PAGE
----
Sunday, October 30, 2016

The Ragged Edges of the Night

The night began to show ragged edges ...

The Girls by Emma Cline (Random House, 2016) 355 pages

Thank you Vincent Bugliosi, the attorney who successfully prosecuted Charles Manson and the Manson gang for the Tate/LaBianca murders of August 1969. He wrote the seminal non-fiction account of the murders, Helter Skelter, which was responsible for my life long aversion to all things hippie at the tender age of fifteen. And thank you Ms. Cline for reinforcing this very healthy fear with this new work of fiction.  

Cline evokes - I almost said beautifully but that seems an odd choice of words - the atmosphere which leads to the ensnarement of the fictional fourteen year old Evie into a Manson-like cult in southern California in the late 1960s. It is a chilling record of the tail end of the 1960s dream of freedom and liberation from convention, now, turned nightmare with the Manson murders.

Told from the perspective of the a middle-aged Evie, Cline poignantly portrays the fear and insecurities of the young teen faced with two self-absorbed, now divorced parents (dad makes off with his nubile assistant Tamar while mom is enamoured with a "gold miner" looking for financial assistance). But it is not only those circumstances. Evie is privy to the anxieties that many young girls experience (Am I pretty? When will I find someone? Why doesn't he like me?) and is eminently exploitable by outside forces. 

Wisely, Cline waits until hundred pages into the novel to introduce us to the members of the cult which gives her ample time to develop the character of Evie. She becomes drawn into the cult because she is lonely, pretty but unsure of it, and perceived as valuable to Russell - the fictional stand in for Manson. She also comes from an affluent family with a beautiful grandmother who was once a famous Hollywood star. Initially, she is not seduced by Russell but by the ragtag, barefoot hippie girls who troll the city in a mysterious black bus scavenging for food in dumpsters and likely also searching for susceptible young girls to join its commune. Evie is enraptured by the black haired, imperious Suzanne (representing one may safely assume Susan Atkins, one of the key Manson "girls", known as sexy "Sadie" by the Manson family) but she is inevitably seduced by Russell himself.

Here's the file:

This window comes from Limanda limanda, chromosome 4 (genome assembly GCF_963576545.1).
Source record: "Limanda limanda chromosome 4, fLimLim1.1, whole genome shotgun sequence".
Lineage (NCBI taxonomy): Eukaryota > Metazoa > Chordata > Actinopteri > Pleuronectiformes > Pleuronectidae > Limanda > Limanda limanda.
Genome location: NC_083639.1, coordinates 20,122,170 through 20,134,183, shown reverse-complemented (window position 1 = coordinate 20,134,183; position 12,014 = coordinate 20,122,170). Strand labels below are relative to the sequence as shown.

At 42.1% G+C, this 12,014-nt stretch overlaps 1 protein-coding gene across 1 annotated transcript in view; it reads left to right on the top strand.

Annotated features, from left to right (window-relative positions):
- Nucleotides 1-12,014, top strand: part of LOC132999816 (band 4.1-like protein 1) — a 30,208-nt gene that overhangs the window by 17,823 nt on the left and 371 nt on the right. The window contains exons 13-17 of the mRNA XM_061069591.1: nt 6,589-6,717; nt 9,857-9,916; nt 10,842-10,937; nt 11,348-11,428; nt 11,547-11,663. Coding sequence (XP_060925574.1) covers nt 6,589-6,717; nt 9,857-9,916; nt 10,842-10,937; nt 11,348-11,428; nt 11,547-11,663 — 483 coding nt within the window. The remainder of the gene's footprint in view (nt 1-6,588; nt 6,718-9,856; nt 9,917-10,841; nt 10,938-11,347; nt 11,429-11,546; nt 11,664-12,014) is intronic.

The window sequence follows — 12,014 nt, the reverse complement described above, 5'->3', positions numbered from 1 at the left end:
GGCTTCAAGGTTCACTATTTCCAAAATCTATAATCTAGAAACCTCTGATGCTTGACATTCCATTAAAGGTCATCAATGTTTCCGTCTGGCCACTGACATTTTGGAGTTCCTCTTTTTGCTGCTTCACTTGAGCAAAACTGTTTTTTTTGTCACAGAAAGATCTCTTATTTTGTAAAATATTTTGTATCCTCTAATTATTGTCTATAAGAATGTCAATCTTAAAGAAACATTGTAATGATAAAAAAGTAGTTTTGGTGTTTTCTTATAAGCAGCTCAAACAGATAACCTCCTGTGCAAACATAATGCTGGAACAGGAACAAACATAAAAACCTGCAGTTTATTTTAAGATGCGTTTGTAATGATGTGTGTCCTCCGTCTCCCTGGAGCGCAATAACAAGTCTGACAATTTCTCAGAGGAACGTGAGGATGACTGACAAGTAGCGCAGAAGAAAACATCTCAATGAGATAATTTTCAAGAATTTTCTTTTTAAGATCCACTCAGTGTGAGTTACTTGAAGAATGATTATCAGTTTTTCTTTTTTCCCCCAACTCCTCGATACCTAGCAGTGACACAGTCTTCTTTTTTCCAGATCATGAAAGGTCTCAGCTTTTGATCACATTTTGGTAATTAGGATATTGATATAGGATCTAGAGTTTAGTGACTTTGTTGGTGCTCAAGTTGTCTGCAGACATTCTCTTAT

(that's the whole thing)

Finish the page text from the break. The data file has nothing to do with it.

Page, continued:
My glitchy adolescent brain was desperate for casualties, for conspiracies that drenched every word, every gesture, with meaning. I wanted Russell to be a genius. 
Slowly, inexorably,  Evie is drawn into Russell's web largely because of her attraction to Suzanne which she barely seems conscious of. "Eve", Russell murmurs seductively. "the first woman." Roped into disturbing sex acts with Russell (as all the Manson girls are) Evie consoles herself that at least it wasn't coitus. 

She lies to her mother saying that she is sleeping at her (now ex) best friend Connie's house when she is at the ranch where Suzanne and the others live in shared squalor and a dripping disdain for the "pigs" (straight, conventional, non-hippies) whom they steal from, exploit and terrorize at Russell's command. She steals money from her mother and a neighbor and starts to assume the garb of the drugged out, teenage hippies with ne'er a word from her mother who is absorbed in her latest futile romance.

She is persuaded to have a threesome with the flailing rock star Mitch (who may represent the lost Beach Boy Dennis Wilson or the record producer Terry Melcher both of whom had ties to the Manson cult, Wilson much more so than Melcher) and Suzanne against her better instincts. Later, retribution towards Mitch who has disappointed Russell goes terribly awry and leads to horrible acts of violence.